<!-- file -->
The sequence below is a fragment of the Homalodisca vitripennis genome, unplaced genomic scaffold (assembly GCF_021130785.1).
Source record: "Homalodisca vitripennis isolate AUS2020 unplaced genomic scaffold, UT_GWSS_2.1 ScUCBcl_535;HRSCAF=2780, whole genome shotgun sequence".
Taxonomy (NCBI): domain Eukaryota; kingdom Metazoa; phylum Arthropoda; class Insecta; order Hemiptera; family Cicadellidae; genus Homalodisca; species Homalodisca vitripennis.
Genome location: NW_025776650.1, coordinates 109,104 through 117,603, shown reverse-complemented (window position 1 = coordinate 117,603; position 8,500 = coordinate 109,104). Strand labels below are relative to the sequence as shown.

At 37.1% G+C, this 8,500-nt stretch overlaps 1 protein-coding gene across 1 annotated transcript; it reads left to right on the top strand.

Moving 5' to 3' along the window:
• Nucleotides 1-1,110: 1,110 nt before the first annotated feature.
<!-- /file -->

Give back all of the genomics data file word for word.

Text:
The sequence below is a fragment of the Homalodisca vitripennis genome, unplaced genomic scaffold (assembly GCF_021130785.1).
Source record: "Homalodisca vitripennis isolate AUS2020 unplaced genomic scaffold, UT_GWSS_2.1 ScUCBcl_535;HRSCAF=2780, whole genome shotgun sequence".
Taxonomy (NCBI): domain Eukaryota; kingdom Metazoa; phylum Arthropoda; class Insecta; order Hemiptera; family Cicadellidae; genus Homalodisca; species Homalodisca vitripennis.
Genome location: NW_025776650.1, coordinates 109,104 through 117,603, shown reverse-complemented (window position 1 = coordinate 117,603; position 8,500 = coordinate 109,104). Strand labels below are relative to the sequence as shown.

At 37.1% G+C, this 8,500-nt stretch overlaps 1 protein-coding gene across 1 annotated transcript; it reads left to right on the top strand.

Moving 5' to 3' along the window:
• Nucleotides 1-1,110: 1,110 nt before the first annotated feature.